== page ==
Fit a linear regression model, and then save the model by using `saveCompactModel`

. Define an entry-point function that loads the model by using `loadCompactModel`

and calls the `predict`

function of the fitted model. Then use `codegen`

to generate C/C++ code. Note that generating C/C++ code requires MATLAB® Coder™.

This example briefly explains the code generation workflow for the prediction of linear regression models at the command line. For more details, see Code Generation for Prediction of Machine Learning Model at Command Line. You can also generate code using the MATLAB Coder app. For details, see Code Generation for Prediction of Machine Learning Model Using MATLAB Coder App.

**Train Model**

Load the `carsmall`

data set, and then fit the quadratic regression model.

**Save Model**

Save the fitted quadratic model to the file `QLMMdl.mat`

by using `saveCompactModel`

.

**Define Entry-Point Function**

Define an entry-point function named `mypredictQLM`

that does the following:

Accept measurements corresponding to X and optional, valid name-value pair arguments.

Load the fitted quadratic model in `QLMMdl.mat`

.

Return predictions and confidence interval bounds.

function [yhat,ci] = mypredictQLM(x,varargin) %#codegen
%MYPREDICTQLM Predict response using linear model
% MYPREDICTQLM predicts responses for the n observations in the n-by-1
% vector x using the linear model stored in the MAT-file QLMMdl.mat, and
% then returns the predictions in the n-by-1 vector yhat. MYPREDICTQLM
% also returns confidence interval bounds for the predictions in the
% n-by-2 vector ci.
CompactMdl = loadCompactModel('QLMMdl');
[yhat,ci] = predict(CompactMdl,x,varargin{:});
end

Add the `%#codegen`

compiler directive (or pragma) to the entry-point function after the function signature to indicate that you intend to generate code for the MATLAB algorithm. Adding this directive instructs the MATLAB Code Analyzer to help you diagnose and fix violations that would result in errors during code generation.

**Note:** If you click the button located in the upper-right section of this example and open the example in MATLAB®, then MATLAB® opens the example folder. This folder includes the entry-point function file.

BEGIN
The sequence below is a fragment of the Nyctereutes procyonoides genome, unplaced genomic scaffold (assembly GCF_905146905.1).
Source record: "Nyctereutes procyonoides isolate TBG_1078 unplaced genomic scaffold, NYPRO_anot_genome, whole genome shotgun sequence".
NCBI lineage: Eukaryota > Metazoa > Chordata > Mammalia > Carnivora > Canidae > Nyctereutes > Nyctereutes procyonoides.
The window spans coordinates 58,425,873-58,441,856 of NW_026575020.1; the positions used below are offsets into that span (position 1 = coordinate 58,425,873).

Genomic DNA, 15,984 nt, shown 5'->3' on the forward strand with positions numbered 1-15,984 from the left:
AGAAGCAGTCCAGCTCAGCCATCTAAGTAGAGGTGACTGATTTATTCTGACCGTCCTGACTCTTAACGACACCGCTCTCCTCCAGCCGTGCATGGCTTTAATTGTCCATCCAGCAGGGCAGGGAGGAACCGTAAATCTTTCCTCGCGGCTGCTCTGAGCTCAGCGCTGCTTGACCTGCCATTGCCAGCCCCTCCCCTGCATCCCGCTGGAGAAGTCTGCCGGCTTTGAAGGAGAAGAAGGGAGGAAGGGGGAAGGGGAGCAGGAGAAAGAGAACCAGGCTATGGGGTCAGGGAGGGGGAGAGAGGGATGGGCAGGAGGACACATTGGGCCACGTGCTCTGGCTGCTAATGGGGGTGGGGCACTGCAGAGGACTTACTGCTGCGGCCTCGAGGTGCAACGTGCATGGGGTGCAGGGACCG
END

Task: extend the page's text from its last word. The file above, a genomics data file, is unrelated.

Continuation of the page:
**Generate Code**

Generate code for the entry-point function using `codegen`

. Because C and C++ are statically typed languages, you must determine the properties of all variables in the entry-point function at compile time. To specify the data type and exact input array size, pass a MATLAB® expression that represents the set of values with a certain data type and array size. Use `coder.Constant`

for the names of name-value pair arguments.

If the number of observations is unknown at compile time, you can also specify the input as variable-size by using `coder.typeof`

. For details, see Specify Variable-Size Arguments for Code Generation and Specify Properties of Entry-Point Function Inputs (MATLAB Coder).

`codegen`

generates the MEX function `mypredictQLM_mex`

with a platform-dependent extension.

**Verify Generated Code**

Compare predictions and confidence intervals using `predict`

and `mypredictQLM_mex`

. Specify name-value pair arguments in the same order as in the `-args`

argument in the call to `codegen`

.

The returned values from `mypredictQLM_mex`

might include round-off differences compared to the values from `predict`

. In this case, compare the values allowing a small tolerance.

ans =
0x1 empty double column vector

ans =
0x1 empty double column vector

The comparison confirms that the returned values are equal within the tolerance `1e–6`

.

Plot the returned values for comparison.